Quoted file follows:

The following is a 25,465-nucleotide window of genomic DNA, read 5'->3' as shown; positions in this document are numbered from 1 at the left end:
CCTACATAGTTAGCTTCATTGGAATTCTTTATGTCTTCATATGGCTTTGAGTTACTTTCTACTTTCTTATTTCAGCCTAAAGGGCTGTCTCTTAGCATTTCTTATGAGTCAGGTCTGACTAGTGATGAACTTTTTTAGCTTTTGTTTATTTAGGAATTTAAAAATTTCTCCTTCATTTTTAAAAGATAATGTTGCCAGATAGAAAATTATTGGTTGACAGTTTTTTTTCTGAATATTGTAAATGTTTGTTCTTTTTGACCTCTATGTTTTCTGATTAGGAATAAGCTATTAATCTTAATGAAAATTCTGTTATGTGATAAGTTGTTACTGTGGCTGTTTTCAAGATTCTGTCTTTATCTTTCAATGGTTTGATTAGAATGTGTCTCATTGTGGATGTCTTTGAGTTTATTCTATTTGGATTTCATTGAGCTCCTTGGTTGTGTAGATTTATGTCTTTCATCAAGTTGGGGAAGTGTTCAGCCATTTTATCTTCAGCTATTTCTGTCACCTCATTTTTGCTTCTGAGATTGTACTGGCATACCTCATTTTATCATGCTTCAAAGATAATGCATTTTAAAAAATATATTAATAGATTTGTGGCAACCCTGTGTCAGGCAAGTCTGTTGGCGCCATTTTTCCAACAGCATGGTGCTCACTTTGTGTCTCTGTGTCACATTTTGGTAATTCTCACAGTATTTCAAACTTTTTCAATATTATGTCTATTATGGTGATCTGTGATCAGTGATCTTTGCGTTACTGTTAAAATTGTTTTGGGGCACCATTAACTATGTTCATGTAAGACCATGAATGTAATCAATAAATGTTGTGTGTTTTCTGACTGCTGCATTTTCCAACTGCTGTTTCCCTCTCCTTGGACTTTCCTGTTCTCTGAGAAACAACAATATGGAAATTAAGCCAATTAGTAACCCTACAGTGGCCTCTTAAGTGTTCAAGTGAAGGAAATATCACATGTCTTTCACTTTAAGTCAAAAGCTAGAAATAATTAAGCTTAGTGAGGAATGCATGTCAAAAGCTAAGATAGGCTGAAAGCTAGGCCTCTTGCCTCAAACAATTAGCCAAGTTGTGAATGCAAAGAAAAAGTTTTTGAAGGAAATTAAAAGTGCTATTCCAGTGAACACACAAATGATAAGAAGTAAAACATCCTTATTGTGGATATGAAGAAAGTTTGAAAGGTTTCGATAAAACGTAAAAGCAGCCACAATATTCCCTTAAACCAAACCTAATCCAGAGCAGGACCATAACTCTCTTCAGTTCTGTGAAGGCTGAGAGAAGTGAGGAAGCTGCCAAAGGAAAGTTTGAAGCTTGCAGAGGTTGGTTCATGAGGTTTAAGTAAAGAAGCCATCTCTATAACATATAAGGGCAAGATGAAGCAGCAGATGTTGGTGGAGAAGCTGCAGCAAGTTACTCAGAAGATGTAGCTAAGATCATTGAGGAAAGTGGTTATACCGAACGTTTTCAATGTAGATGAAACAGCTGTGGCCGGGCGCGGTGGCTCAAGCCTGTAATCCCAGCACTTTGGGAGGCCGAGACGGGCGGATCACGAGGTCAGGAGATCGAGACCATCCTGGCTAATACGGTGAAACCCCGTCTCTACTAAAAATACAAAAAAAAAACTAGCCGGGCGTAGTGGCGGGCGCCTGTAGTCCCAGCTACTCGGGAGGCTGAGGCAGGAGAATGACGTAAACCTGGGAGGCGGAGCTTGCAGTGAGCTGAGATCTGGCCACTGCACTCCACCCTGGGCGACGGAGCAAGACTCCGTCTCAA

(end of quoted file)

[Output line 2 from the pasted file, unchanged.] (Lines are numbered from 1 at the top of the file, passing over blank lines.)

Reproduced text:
CCTACATAGTTAGCTTCATTGGAATTCTTTATGTCTTCATATGGCTTTGAGTTACTTTCTACTTTCTTATTTCAGCCTAAAGGGCTGTCTCTTAGCATTTCTTATGAGTCAGGTCTGACTAGTGATGAACTTTTTTAGCTTTTGTTTATTTAGGAATTTAAAAATTTCTCCTTCATTTTTAAAAGATAATGTTGCCAGATAGAAAATTATTGGTTGACAGTTTTTTTTCTGAATATTGTAAATGTTTGTTCTTTTTGACCTCTATGTTTTCTGATTAGGAATAAGCTATTAATCTTAATGAAAATTCTGTTATGTGATAAGTTGTTACTGTGGCTGTTTTCAAGATTCTGTCTTTATCTTTCAATGGTTTGATTAGAATGTGTCTCATTGTGGATGTCTTTGAGTTTATTCTATTTGGATTTCATTGAGCTCCTTGGTTGTGTAGATTTATGTCTTTCATCAAGTTGGGGAAGTGTTCAGCCATTTTATCTTCAGCTATTTCTGTCACCTCATTTTTGCTTCTGAGATTGTACTGGCATACCTCATTTTATCATGCTTCAAAGATAATGCATTTTAAAAAATATATTAATAGATTTGTGGCAACCCTGTGTCAGGCAAGTCTGTTGGCGCCATTTTTCCAACAGCATGGTGCTCACTTTGTGTCTCTGTGTCACATTTTGGTAATTCTCACAGTATTTCAAACTTTTTCAATATTATGTCTATTATGGTGATCTGTGATCAGTGATCTTTGCGTTACTGTTAAAATTGTTTTGGGGCACCATTAACTATGTTCATGTAAGACCATGAATGTAATCAATAAATGTTGTGTGTTTTCTGACTGCTGCATTTTCCAACTGCTGTTTCCCTCTCCTTGGACTTTCCTGTTCTCTGAGAAACAACAATATGGAAATTAAGCCAATTAGTAACCCTACAGTGGCCTCTTAAGTGTTCAAGTGAAGGAAATATCACATGTCTTTCACTTTAAGTCAAAAGCTAGAAATAATTAAGCTTAGTGAGGAATGCATGTCAAAAGCTAAGATAGGCTGAAAGCTAGGCCTCTTGCCTCAAACAATTAGCCAAGTTGTGAATGCAAAGAAAAAGTTTTTGAAGGAAATTAAAAGTGCTATTCCAGTGAACACACAAATGATAAGAAGTAAAACATCCTTATTGTGGATATGAAGAAAGTTTGAAAGGTTTCGATAAAACGTAAAAGCAGCCACAATATTCCCTTAAACCAAACCTAATCCAGAGCAGGACCATAACTCTCTTCAGTTCTGTGAAGGCTGAGAGAAGTGAGGAAGCTGCCAAAGGAAAGTTTGAAGCTTGCAGAGGTTGGTTCATGAGGTTTAAGTAAAGAAGCCATCTCTATAACATATAAGGGCAAGATGAAGCAGCAGATGTTGGTGGAGAAGCTGCAGCAAGTTACTCAGAAGATGTAGCTAAGATCATTGAGGAAAGTGGTTATACCGAACGTTTTCAATGTAGATGAAACAGCTGTGGCCGGGCGCGGTGGCTCAAGCCTGTAATCCCAGCACTTTGGGAGGCCGAGACGGGCGGATCACGAGGTCAGGAGATCGAGACCATCCTGGCTAATACGGTGAAACCCCGTCTCTACTAAAAATACAAAAAAAAAACTAGCCGGGCGTAGTGGCGGGCGCCTGTAGTCCCAGCTACTCGGGAGGCTGAGGCAGGAGAATGACGTAAACCTGGGAGGCGGAGCTTGCAGTGAGCTGAGATCTGGCCACTGCACTCCACCCTGGGCGACGGAGCAAGACTCCGTCTCAA